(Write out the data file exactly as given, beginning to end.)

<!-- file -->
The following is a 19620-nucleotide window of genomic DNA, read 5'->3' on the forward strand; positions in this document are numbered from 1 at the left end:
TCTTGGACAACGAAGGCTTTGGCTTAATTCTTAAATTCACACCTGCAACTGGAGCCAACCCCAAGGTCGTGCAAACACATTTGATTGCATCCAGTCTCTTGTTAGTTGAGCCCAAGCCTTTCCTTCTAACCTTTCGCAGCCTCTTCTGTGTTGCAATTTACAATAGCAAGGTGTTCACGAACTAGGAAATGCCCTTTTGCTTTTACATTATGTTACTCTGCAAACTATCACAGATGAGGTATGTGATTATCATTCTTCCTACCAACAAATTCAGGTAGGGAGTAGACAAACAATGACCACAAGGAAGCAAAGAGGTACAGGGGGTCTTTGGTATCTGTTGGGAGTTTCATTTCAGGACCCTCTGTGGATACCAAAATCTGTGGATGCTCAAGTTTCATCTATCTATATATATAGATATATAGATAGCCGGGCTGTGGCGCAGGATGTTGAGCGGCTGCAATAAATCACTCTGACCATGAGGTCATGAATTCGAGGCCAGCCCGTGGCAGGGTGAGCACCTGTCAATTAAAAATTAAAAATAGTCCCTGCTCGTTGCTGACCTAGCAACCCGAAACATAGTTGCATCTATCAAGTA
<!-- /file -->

The following is a 19620-nucleotide window of genomic DNA, read 5'->3' on the forward strand; positions in this document are numbered from 1 at the left end:
TCTTGGACAACGAAGGCTTTGGCTTAATTCTTAAATTCACACCTGCAACTGGAGCCAACCCCAAGGTCGTGCAAACACATTTGATTGCATCCAGTCTCTTGTTAGTTGAGCCCAAGCCTTTCCTTCTAACCTTTCGCAGCCTCTTCTGTGTTGCAATTTACAATAGCAAGGTGTTCACGAACTAGGAAATGCCCTTTTGCTTTTACATTATGTTACTCTGCAAACTATCACAGATGAGGTATGTGATTATCATTCTTCCTACCAACAAATTCAGGTAGGGAGTAGACAAACAATGACCACAAGGAAGCAAAGAGGTACAGGGGGTCTTTGGTATCTGTTGGGAGTTTCATTTCAGGACCCTCTGTGGATACCAAAATCTGTGGATGCTCAAGTTTCATCTATCTATATATATAGATATATAGATAGCCGGGCTGTGGCGCAGGATGTTGAGCGGCTGCAATAAATCACTCTGACCATGAGGTCATGAATTCGAGGCCAGCCCGTGGCAGGGTGAGCACCTGTCAATTAAAAATTAAAAATAGTCCCTGCTCGTTGCTGACCTAGCAACCCGAAACATAGTTGCATCTATCAAGTA